‘Ad Astra’ is an immersive, thematically deep drama


Brad Pitt stars as Roy McBride, an astronaut who travels to the deep Solar System is search of his father who went missing over 20 years prior. Ad Astra/Fox Movies website photo

“Ad Astra” is a compelling sci-fi drama with stunning visuals, a cohesive narrative and a great performance from Brad Pitt.

Clifford McBride (Tommy Lee Jones) leads a voyage called the “Lima Project” into space in search of intelligent life. However, the ship and its crew disappear and are never heard from again. Three decades later, his son Roy McBride (Brad Pitt) learns that his father may still be alive. This is revealed when it is discovered that the power surges attacking Earth, one of which almost killed Roy, have been traced back to the Lima Project. Now, Roy sets out to the outer rim of the solar system in hopes of finding his father and destroying the technology threatening humanity.

On a technical level, “Ad Astra” is a masterpiece. The cinematography and special effects created stunning, visually compelling scenes. On top of that, the set design and color schemes complimented the cinematography in creating aesthetically pleasing visuals.

The sound editing and mixing delivered audio so pristine that there were moments where I truly felt immersed in the film as if I, too, was on this voyage with Roy.

Because of how much effort and attention went into the production of the technical elements of this film, “Ad Astra” must be seen in theaters to get the full visual and audio experience.

As far as performances go, Jones portrays Clifford with an intense complexity. Jones’ character’s obsession with his mission and subsequent descent into madness is the primary focus on the film, though he does not have as much screen time as Pitt. In the short amount of time that we do see Jones, it’s clear that his ability to deliver a compelling performance is a powerful as ever.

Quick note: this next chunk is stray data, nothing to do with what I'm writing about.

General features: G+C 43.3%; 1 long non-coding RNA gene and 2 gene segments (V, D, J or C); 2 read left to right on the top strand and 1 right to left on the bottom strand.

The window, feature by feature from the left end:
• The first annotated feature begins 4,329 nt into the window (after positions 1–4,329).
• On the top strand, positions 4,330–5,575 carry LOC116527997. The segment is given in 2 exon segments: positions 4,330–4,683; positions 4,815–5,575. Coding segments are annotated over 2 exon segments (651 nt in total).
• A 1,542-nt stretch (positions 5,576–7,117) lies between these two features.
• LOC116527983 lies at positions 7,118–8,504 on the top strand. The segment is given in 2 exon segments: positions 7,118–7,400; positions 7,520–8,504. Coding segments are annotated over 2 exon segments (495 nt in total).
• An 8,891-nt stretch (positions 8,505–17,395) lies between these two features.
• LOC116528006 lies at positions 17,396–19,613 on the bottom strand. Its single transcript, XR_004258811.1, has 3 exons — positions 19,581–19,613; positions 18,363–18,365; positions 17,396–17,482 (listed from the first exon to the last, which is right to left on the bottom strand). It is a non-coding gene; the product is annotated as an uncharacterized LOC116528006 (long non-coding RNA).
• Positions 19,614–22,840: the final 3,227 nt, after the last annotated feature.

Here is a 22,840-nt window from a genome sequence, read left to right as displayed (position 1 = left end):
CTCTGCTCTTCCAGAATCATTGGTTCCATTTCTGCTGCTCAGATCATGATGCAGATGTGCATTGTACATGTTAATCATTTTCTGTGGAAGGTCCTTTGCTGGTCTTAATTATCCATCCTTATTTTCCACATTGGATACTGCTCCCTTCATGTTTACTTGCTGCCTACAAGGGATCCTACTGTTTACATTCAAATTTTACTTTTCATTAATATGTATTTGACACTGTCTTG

Pitt’s performance as Roy was incredible. Though I wouldn’t say this performance is the best out of his considerable discography, it is an exceptional one nonetheless. While I enjoyed his performance in Tarantino’s “Once Upon a Time… in Hollywood,” Pitt’s performance in “Ad Astra” is absolutely a step up from “Hollywood,” both in dialogue and physical presence. I think it also helps that “Ad Astra” is a film with superior writing and a thorough, cohesive narrative.

Pitt’s ability to capture the emotions of a man so used to focusing solely on his work suddenly confronted by his no-longer-absent father emphasizes Pitt’s range as an actor.


The most striking thing about this film is how much it reminded me of the Joseph Conrad novel, “Heart of Darkness.” There are uncanny parallels between the two. Both “Ad Astra” and “Heart of Darkness” are narrated stories about a man going on a voyage deep into remote areas in search of another man who has gone “mad.” Also, both the novel and film have overarching themes of humanity, mortality and righteousness.

Roy, after confronting his father, questions whether focusing all of his energy into his career as an astronaut is a good thing or if he is heading down a similar road as his father.

I’m not saying using the plot of “Heart of Darkness’” to create a movie is a bad thing. In fact; I think “Heart of Darkness” is a perfect source of a cinematic retelling, especially when done as masterfully as in “Ad Astra.”


With its depth, pristine performances and technical execution, “Ad Astra” is an exceptional film that has quickly become one of my favorites of the year.

There are a plethora of thematic elements of this film that, I think, require multiple viewings to fully grasp. This is a good thing in my opinion.

“Ad Astra” is a must-see. I look forward to watching it again.

Rating: 4/5 stars

Angel Ortega can be reached at [email protected] or on Twitter @AngelOrtegaNews